Some people do live foul, obviously, lol. Silly hook aside, this is a decent song, aside from Havoc sticking to the topic and Prodigy on some other ish, as highlighted in this post. 3 out of 5

Best verse- Havoc

Hurt N*****
I've always liked the beat on this apply titled (tm) song. If you listen (or have listened) closely, you'll hear a (somewhat) subliminal shot at Jay-Z. Prodigy even sounded good on this one. 4 out of 5

Best verse- an even tie

Get At Me (Produced By: The Alchemist)
This has to be the most cinematic beat Alchemist has ever produced, complete with samples from the movie "King Of New York"; Havoc and Prodigy come correct on this one. 4.5 out of 5 (an extra point for this NICE beat)

Best verse- I was going to give this one a tie, but Prodigy is the winner here, by a hair.

I Won't Fall (Produced By: Scott Storch)
This is your standard "you can't keep me down no matter what you do" song, with a Mobb twist. Very good, marking 4 good songs in a row here. 4 out of 5

Best verse- I've give the slight edge to Prodigy here.

This song is notable for two things: a very good Havoc beat and Prodigy's completely half hearted attempt at striking back at Jay-Z, and Jay-Z probably was laughing while "IZZO" and "Girls, Girls, Girls" was receiving frequent spins on radio and TV. 3.5 out of 5 (an extra point for the beat)

Best verse-  Havoc 

Nothing Like Home (Featuring Littles)
The title of this song alone is something I can identify with, and it's possibly the second best song on the album. 4 out of 5

Best verse- Probably Littles

There I Go Again (Featuring Ron Isley, Produced by Scott Storch)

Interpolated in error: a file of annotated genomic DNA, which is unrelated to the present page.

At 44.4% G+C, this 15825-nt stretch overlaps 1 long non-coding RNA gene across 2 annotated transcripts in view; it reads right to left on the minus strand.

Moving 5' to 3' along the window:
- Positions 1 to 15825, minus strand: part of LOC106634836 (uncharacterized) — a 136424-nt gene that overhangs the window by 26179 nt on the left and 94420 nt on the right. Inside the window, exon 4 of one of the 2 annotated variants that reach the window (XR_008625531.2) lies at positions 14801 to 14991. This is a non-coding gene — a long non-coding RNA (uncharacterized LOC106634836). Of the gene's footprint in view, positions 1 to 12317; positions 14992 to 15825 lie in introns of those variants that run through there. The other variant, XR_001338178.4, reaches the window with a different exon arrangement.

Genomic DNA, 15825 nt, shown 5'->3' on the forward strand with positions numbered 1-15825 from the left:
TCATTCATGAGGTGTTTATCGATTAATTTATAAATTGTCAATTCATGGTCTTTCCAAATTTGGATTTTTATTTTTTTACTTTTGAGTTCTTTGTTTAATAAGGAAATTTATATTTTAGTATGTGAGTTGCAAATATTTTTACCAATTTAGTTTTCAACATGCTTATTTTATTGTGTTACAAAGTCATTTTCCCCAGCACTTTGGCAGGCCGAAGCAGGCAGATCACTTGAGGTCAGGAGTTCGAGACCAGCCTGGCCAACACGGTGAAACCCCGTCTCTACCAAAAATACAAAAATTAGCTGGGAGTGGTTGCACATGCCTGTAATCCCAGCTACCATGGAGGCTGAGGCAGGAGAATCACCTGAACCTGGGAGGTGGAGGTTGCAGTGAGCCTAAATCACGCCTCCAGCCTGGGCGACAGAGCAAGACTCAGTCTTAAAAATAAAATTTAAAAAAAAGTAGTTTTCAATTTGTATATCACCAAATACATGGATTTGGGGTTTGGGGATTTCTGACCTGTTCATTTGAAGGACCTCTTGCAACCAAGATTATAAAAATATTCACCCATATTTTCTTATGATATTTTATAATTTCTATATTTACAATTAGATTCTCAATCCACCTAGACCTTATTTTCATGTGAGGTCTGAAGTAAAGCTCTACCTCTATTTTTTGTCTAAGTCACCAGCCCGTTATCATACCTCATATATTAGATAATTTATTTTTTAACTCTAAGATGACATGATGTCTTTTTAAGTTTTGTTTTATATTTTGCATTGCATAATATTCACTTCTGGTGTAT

The collaboration with 112 may not have worked on the surface, but Ron Isley's presence here (over a nice Scott Storch beat) is so good you can't deny it. What you can deny is Prodigy's thumbs down verse. 3.5 out of 5 (Prodigy's lines deducts one point)

Best verse(s)- Havoc

*So Long
This bonus track had to have been a dedication of sorts to some individuals close to Havoc and Prodigy. Havoc's verse is good, but Prodigy's more or less sound like a written letter, and that may have been the intent of his verse, so I won't fault him too much for that one. Good album closer. 3.5 out of 5
Best verse- Havoc

Havoc- 9
Prodigy- 4
Tie/guest- 2

Well, it's always good to go back in time and revisit albums, even those that I'm familiar with, like this one. My feelings are still pretty much the same. It hasn't gotten better or worst with time, however, it did mark an end to Mobb Deep, lyrically and creatively, as we knew it. As you can see, Havoc had the best verse on NINE of the songs, plus his production was mostly on point. Prodigy was relatively more miss than hit on this album, and he would remain hit or miss for the rest of his career. Overall, my rating still stands at a solid 3.5 stars.